Such criticisms are also wrong in principle: it is no argument against a political position that it does not adopt the most general demands possible. Campaign focuses are chosen as a function of particular political circumstances and with a view to what is achievable. The campaign against coal-seam gas in NSW cannot be reasonably criticized for not also directly addressing other international environmental issues. This is exactly analogous to the relation between the movement for justice in Palestine and the wider struggle for peace and justice in the world.
BDS and academic freedom
Far from infringing academic freedom, BDS promotes it by drawing attention to Israel’s denial of basic academic opportunities to Palestinians. Clearly, activities or actions in support of oppression and the denial of basic rights cannot be justified just by appeals to “academic freedom”. This applies straightforwardly in the case of boycotts of Israeli institutions. Israeli academics are only affected BDS if they choose to participate in official institutional activities over and beyond their affiliation with an Israeli university.
Why should academics and their union, the NTEU, get involved?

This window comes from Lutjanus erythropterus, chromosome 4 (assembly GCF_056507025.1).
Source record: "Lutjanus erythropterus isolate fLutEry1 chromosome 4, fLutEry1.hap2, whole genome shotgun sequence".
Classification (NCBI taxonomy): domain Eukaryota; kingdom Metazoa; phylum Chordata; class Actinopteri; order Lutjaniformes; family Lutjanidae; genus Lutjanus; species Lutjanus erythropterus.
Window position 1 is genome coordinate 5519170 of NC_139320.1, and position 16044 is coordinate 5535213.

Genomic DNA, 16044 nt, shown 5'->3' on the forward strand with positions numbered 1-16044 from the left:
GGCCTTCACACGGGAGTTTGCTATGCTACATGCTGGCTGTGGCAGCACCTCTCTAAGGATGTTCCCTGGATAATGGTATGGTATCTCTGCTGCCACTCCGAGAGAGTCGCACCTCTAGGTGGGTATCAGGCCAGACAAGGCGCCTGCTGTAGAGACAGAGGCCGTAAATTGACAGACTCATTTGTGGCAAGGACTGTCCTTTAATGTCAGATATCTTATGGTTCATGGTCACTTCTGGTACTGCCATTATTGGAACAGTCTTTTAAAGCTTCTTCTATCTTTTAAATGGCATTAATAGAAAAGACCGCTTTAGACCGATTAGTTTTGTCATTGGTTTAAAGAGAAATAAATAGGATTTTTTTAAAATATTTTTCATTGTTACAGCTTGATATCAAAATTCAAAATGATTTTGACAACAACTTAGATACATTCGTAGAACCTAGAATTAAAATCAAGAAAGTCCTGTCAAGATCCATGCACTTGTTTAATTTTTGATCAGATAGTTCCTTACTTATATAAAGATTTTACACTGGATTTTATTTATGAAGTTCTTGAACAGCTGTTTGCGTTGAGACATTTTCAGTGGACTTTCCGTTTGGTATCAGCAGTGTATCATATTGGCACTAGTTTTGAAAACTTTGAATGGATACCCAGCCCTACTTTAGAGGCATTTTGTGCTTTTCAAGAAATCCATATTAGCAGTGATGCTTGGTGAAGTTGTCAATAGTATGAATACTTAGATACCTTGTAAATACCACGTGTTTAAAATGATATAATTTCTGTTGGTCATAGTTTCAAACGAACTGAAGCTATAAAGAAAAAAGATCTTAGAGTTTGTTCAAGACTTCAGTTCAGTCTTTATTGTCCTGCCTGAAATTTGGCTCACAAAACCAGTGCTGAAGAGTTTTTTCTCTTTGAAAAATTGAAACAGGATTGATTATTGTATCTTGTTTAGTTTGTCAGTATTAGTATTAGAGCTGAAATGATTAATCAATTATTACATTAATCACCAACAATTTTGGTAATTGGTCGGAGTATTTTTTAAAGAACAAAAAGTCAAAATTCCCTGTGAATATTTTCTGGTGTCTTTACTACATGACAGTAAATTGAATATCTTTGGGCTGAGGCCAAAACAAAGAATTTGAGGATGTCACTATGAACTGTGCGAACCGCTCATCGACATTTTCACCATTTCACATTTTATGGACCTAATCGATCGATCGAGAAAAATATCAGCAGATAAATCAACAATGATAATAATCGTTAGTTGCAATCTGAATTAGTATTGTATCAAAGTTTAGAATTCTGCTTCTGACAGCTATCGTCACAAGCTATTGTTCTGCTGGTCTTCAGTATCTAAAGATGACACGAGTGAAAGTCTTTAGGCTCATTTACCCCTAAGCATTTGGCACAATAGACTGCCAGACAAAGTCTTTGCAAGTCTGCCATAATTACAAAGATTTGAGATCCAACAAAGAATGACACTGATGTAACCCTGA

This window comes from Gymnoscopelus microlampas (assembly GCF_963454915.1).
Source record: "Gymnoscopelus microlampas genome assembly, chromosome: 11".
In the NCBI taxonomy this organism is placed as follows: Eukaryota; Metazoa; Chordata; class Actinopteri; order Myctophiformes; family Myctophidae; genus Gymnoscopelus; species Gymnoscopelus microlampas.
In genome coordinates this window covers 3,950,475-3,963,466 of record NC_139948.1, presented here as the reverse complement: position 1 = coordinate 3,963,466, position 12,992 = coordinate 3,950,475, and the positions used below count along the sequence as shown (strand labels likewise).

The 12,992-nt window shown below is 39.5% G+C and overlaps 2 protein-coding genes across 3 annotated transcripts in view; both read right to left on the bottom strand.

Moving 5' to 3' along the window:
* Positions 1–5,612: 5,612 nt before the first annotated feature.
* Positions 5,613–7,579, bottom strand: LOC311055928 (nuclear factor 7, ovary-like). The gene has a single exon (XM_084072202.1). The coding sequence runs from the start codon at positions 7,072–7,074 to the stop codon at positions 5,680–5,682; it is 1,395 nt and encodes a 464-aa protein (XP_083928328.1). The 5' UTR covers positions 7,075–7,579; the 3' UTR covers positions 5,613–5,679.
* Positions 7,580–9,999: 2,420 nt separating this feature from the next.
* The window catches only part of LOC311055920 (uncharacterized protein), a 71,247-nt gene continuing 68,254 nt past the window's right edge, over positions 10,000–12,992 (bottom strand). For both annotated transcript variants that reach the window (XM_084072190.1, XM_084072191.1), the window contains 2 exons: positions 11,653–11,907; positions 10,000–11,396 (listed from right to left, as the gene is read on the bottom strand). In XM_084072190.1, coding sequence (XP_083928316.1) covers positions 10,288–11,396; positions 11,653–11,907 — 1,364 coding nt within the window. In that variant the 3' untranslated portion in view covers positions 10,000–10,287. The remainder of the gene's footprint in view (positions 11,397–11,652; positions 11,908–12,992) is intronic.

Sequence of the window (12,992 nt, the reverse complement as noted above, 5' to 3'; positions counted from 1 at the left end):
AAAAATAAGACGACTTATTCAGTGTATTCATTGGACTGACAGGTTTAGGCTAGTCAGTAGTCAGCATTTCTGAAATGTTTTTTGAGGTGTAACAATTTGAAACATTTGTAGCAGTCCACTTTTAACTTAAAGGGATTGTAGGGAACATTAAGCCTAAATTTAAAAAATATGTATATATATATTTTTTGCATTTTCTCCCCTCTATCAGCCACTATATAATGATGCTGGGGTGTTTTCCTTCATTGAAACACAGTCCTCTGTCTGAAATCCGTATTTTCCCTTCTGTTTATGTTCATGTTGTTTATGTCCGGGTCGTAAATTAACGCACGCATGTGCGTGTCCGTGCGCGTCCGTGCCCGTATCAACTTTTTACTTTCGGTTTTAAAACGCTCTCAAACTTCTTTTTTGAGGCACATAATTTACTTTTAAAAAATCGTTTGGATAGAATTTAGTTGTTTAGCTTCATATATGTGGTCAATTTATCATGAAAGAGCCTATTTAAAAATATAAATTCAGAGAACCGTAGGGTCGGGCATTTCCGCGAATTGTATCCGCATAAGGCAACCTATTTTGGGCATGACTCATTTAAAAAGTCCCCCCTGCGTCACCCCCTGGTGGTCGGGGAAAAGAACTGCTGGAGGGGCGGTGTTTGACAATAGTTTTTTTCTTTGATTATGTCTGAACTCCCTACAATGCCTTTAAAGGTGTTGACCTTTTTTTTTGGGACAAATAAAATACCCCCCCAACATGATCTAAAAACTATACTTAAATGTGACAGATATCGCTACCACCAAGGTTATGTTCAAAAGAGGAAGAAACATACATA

Israeli policies severely restrict the lives and futures of our Palestinian colleagues and their students, including their right to education and their freedom of movement, to say nothing of their access to basic resources, including electricity and water. On January 22, 2014, the Israeli military launched an attack on the Palestinian Al Quds University. Rubber-coated steel bullet rounds were fired and more than 100 students suffered from excessive teargas inhalation. The students and academics of Birzeit University, located in the West Bank near Ramallah, are required to pass through checkpoints manned by Israeli soldiers where they are interrogated and searched and subjected to violence and humiliation. The Israeli military has frequently entered the university itself, made arrests, and even used blockades and curfews to close down the entire campus. We cannot remain silent when our own institution refuses to act against these abuses.